He couldn't wait
for the year to end
so he could return home .

On his first visit home,
he knew with a sudden shock,
that he could never go back
to the life he used to have.
His elder brothers,
who longed to
but can not leave the village
and pheasants' lives behind
looked starved,
far worse than the lack of food
were their dying souls,
reflected in their eyes.
If he hadn't got out
he too
would face
the same fate.

In 1974 he was 13-years-old,
when he pledged his allegiance
to the 'Communist Youth Party':
The party's interests come before mine,
I'm ready to give my all,
including my life to its glorious cause.”

For the first time he felt confident
in his ballet class,
he practised hard
his backward somersault,
then he crashed down
from the shoulder height,
his back and head
landing on the hard wooden floor...
he was knocked unconscious...
When he opened his eyes,
his pain neck
was intense and persistent,
but he was told to stick
with the normal routine
and went outside
to keep practising
more and more and more
backflips in the snow.

How could a 14-years-old peasant boy
think about being the best dancer in the world?

Cunxin, I would dearly love
to make you see ballet
through my eyes,”
his favourite teacher said to him:
“Nothing is impossible,
physical imperfections
are easier to overcome
than mental deficiencies.”
In February 1975 in his 4th year,
the teacher who taught him to love dance
was considered not good enough,
his only crime
had been his knowledge
of Western Arts.
“ Cunxin, to be the best,
first you have to DARE TO TRY...”
That last day,
his teacher's words had touched him,
deeply,
and he knew that he cared.
“Cunxin, life is not meant to be fair,
as an artist you have to remain honest
to your art.”
He saw him to leave through the metal gate
and felt very lonely and lost again.

That year was one of the worst autumns
because of massive fuel shortages
every tree in and around
had been cut.
The strong winds blew up
the treeless soil
covering the ancient capital in dust.
Then the Chairman Mao died
and Madame Mao was arrested.
No more political studies in Academy.
To honour his lost teacher,
he challenged himself to go a step further,
pouring his passion and his heart
into pirouettes.

By the end of 1977, in his sixth year,
the political pressure waned,
selected Western books,
and performing groups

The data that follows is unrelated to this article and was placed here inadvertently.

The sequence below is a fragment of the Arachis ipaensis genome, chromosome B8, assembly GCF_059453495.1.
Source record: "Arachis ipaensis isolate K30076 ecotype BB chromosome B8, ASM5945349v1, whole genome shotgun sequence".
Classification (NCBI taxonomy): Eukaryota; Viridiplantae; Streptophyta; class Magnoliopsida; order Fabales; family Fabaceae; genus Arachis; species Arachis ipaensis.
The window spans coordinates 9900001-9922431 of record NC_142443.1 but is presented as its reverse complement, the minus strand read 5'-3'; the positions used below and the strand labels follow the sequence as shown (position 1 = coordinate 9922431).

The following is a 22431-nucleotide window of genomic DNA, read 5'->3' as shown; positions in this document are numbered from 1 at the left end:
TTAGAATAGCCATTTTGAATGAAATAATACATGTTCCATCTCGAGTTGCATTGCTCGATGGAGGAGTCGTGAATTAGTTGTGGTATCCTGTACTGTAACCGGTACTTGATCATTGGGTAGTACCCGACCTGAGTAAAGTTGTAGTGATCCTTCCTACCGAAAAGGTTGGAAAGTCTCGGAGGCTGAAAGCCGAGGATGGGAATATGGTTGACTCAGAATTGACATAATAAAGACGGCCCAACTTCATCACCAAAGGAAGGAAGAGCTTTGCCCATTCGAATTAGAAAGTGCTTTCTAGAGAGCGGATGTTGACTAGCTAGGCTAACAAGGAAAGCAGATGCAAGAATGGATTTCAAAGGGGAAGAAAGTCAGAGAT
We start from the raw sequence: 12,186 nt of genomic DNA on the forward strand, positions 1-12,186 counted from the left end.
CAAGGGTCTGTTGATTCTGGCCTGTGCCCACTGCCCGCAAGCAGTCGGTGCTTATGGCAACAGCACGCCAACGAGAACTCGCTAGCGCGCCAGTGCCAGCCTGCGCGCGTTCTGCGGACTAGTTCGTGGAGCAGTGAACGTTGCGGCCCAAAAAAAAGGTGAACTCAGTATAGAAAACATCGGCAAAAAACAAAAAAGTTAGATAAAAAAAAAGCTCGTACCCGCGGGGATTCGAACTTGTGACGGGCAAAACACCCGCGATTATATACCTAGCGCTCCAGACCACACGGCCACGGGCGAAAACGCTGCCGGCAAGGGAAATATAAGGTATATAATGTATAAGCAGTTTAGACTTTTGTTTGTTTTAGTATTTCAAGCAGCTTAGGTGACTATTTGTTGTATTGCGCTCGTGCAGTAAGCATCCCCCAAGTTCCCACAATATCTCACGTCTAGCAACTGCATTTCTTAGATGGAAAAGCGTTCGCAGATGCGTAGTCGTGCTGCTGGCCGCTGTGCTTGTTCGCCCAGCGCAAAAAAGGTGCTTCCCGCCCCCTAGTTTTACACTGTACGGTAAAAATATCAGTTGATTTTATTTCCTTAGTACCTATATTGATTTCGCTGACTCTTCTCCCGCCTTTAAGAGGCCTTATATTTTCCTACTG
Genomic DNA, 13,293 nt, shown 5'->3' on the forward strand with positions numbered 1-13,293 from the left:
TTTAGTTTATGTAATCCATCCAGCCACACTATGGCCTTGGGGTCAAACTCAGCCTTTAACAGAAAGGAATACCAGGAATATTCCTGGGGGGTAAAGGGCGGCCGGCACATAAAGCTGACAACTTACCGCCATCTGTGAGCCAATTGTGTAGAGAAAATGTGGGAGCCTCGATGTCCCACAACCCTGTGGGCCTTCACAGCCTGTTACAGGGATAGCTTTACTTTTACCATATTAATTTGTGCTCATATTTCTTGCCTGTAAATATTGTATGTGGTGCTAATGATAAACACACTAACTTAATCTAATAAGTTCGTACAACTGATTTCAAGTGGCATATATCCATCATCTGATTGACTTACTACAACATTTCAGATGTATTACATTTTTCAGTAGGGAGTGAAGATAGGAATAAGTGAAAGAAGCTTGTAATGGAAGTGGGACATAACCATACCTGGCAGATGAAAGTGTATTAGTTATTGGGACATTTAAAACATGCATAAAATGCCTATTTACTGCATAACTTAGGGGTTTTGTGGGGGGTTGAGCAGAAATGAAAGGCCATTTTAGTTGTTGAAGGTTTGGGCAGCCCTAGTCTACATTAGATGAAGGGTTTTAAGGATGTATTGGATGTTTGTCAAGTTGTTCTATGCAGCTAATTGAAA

began to appear.
Getting hold of a foreign coloured film
became everyone's obsession.
He was desperate for Western knowledge.
By the end of 1978, in his final year,
the London Ballet visited his school.
A few days before the exam,
he made the breakthrough,
by changing his weight in the air
and bending his body backwards
as far as his flexibility allowed.
The feeling was sensational.
Here he was,
one among
the last
generation of Mao's dancers
about graduate.

The first cultural delegation from America
ever to visit communist China
the Houston Ballet came to teach his class.
He was offered the scholarship
to the annual summer ballet school
in Texas
and went to the Ministry of Culture
to be briefed by the officials:
“Resist capitalist influences and bring back knowledge,
was their advice.
Here he was,
one of the first
official exchange artists
between China and America since 1949.

He called home to inform his parents
and they were worried:
 Please be careful. Stay away from the evil people in America.
Don't they kill coloured people there? These foreigners are wild.
They are different from us. Don't trust them.”

On the plane back to China
after his two months in the Western world,
he knew that China's most hated enemy
and the system it represented
had given him something
that was his heart's desire.
He had now tasted freedom,
and couldn't lie to himself about that.

In November 1979,
he left China for the second time.
It would be many, many years
before he could come back.

America,
the Christmas trees were everywhere,
incredible
but most incredible of all
was the money.
His host spent nearly five thousands dollars
on presents in only a couple of hours,
his father's salary for sixty-five years,
his family could live on this amount
for over half a century.
How could here be such disparity in the world?

'Cunxin' means 'keep my innocent heart,'
he whispered into the ear of his first lover,
an young American dancer.
In 1981 he was due to return to China,
instead,
he married her secretly
two days before the departure.

Entering the Chinese Consulate
the big metal door shut behind them.
His heart sank.
Defection.
The atmosphere was tense.
He was on Chinese territory.
Four security guards stormed in,
heading straight for him.
Consul came into the room: